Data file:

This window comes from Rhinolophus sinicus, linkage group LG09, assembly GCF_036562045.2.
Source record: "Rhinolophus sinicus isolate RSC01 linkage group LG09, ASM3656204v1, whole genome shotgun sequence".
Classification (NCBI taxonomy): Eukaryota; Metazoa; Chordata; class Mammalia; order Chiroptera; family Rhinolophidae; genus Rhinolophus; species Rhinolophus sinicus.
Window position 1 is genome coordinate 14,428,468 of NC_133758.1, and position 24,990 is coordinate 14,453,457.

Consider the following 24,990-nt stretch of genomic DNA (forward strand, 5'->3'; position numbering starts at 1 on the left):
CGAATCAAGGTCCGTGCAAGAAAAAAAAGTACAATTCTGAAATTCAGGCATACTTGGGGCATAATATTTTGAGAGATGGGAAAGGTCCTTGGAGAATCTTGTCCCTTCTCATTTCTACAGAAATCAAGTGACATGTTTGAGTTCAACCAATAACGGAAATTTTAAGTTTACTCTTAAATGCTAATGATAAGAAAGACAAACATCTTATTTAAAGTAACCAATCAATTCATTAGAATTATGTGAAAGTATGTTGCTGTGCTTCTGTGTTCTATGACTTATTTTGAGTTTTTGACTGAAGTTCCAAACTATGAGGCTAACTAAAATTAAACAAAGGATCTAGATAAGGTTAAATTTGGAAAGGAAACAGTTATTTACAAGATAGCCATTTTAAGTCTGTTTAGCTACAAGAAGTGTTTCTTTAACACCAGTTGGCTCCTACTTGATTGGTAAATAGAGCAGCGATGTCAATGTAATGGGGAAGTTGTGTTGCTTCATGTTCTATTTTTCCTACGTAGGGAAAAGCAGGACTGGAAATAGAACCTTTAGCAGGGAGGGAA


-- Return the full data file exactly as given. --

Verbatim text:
This window comes from Rhinolophus sinicus, linkage group LG09, assembly GCF_036562045.2.
Source record: "Rhinolophus sinicus isolate RSC01 linkage group LG09, ASM3656204v1, whole genome shotgun sequence".
Classification (NCBI taxonomy): Eukaryota; Metazoa; Chordata; class Mammalia; order Chiroptera; family Rhinolophidae; genus Rhinolophus; species Rhinolophus sinicus.
Window position 1 is genome coordinate 14,428,468 of NC_133758.1, and position 24,990 is coordinate 14,453,457.

Consider the following 24,990-nt stretch of genomic DNA (forward strand, 5'->3'; position numbering starts at 1 on the left):
CGAATCAAGGTCCGTGCAAGAAAAAAAAGTACAATTCTGAAATTCAGGCATACTTGGGGCATAATATTTTGAGAGATGGGAAAGGTCCTTGGAGAATCTTGTCCCTTCTCATTTCTACAGAAATCAAGTGACATGTTTGAGTTCAACCAATAACGGAAATTTTAAGTTTACTCTTAAATGCTAATGATAAGAAAGACAAACATCTTATTTAAAGTAACCAATCAATTCATTAGAATTATGTGAAAGTATGTTGCTGTGCTTCTGTGTTCTATGACTTATTTTGAGTTTTTGACTGAAGTTCCAAACTATGAGGCTAACTAAAATTAAACAAAGGATCTAGATAAGGTTAAATTTGGAAAGGAAACAGTTATTTACAAGATAGCCATTTTAAGTCTGTTTAGCTACAAGAAGTGTTTCTTTAACACCAGTTGGCTCCTACTTGATTGGTAAATAGAGCAGCGATGTCAATGTAATGGGGAAGTTGTGTTGCTTCATGTTCTATTTTTCCTACGTAGGGAAAAGCAGGACTGGAAATAGAACCTTTAGCAGGGAGGGAA